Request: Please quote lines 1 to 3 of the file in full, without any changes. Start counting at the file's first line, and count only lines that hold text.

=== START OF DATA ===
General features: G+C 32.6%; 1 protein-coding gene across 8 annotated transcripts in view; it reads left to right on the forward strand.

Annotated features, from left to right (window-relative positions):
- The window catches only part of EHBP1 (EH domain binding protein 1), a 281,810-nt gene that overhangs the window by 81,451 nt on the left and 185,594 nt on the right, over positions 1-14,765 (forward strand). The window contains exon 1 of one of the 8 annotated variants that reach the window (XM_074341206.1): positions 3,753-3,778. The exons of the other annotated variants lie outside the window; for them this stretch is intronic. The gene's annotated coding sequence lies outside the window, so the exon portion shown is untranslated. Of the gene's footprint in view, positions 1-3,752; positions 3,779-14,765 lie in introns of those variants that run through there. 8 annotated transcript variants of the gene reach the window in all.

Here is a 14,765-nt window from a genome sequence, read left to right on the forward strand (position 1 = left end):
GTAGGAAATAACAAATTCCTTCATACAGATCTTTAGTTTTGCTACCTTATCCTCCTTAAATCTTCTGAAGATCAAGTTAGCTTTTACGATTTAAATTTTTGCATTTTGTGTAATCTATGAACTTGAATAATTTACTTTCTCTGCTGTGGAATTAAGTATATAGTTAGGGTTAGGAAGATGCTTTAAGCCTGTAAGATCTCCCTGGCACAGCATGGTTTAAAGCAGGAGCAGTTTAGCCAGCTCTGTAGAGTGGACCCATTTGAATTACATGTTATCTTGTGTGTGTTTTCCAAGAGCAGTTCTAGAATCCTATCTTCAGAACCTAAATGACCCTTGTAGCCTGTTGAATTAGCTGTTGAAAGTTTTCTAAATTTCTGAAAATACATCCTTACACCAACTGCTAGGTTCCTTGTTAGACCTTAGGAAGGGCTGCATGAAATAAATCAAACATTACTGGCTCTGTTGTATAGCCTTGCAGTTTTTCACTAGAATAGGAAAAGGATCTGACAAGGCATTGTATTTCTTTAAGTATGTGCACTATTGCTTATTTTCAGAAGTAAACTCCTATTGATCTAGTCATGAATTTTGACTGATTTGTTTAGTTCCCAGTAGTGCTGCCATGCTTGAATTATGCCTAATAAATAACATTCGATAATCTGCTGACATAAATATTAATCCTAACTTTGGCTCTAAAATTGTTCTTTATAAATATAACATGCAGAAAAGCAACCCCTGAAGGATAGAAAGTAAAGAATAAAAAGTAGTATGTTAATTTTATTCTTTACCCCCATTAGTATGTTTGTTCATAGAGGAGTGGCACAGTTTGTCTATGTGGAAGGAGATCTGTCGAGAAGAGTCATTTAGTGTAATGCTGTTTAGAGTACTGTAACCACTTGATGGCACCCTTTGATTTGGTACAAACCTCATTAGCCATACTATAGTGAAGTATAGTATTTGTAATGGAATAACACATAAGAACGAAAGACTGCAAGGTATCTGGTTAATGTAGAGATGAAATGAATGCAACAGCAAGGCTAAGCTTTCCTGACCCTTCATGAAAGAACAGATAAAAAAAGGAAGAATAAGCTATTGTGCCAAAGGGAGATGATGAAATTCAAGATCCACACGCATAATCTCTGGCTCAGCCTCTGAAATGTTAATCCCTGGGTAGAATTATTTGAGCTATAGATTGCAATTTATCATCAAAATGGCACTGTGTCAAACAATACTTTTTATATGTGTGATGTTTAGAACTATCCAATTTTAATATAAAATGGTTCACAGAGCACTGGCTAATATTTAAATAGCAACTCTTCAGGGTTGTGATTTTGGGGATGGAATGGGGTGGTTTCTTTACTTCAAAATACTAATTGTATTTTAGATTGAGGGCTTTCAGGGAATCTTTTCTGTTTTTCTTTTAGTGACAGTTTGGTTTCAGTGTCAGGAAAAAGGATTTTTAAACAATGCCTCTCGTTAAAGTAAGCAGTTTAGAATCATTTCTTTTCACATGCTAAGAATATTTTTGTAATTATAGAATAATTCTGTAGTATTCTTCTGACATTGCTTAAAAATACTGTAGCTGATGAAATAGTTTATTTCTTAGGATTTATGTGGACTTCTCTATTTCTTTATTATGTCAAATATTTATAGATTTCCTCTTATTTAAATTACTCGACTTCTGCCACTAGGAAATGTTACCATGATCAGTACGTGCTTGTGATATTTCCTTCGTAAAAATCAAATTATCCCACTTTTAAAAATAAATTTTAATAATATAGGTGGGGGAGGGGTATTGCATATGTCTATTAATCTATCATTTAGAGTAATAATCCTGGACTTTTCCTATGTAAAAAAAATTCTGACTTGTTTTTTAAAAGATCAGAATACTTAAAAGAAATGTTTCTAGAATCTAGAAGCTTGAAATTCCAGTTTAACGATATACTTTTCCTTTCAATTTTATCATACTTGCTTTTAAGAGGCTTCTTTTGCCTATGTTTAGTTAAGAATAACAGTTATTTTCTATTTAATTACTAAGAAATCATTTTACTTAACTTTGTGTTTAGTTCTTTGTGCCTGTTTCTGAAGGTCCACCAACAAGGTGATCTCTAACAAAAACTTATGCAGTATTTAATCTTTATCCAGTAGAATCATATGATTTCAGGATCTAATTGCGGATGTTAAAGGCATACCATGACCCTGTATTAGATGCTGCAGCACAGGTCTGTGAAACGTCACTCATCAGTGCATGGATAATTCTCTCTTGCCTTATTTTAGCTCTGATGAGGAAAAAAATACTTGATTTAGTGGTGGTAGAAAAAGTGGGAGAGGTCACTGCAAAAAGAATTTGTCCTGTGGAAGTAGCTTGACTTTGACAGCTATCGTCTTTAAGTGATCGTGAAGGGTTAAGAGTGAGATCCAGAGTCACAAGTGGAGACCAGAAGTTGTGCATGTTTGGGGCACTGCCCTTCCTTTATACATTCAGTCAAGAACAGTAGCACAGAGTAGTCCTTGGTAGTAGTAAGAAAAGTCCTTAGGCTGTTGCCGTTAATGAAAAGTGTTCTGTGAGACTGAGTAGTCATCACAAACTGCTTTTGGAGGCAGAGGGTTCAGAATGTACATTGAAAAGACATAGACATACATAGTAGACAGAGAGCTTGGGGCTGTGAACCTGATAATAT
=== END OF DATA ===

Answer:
General features: G+C 32.6%; 1 protein-coding gene across 8 annotated transcripts in view; it reads left to right on the forward strand.

Annotated features, from left to right (window-relative positions):
- The window catches only part of EHBP1 (EH domain binding protein 1), a 281,810-nt gene that overhangs the window by 81,451 nt on the left and 185,594 nt on the right, over positions 1-14,765 (forward strand). The window contains exon 1 of one of the 8 annotated variants that reach the window (XM_074341206.1): positions 3,753-3,778. The exons of the other annotated variants lie outside the window; for them this stretch is intronic. The gene's annotated coding sequence lies outside the window, so the exon portion shown is untranslated. Of the gene's footprint in view, positions 1-3,752; positions 3,779-14,765 lie in introns of those variants that run through there. 8 annotated transcript variants of the gene reach the window in all.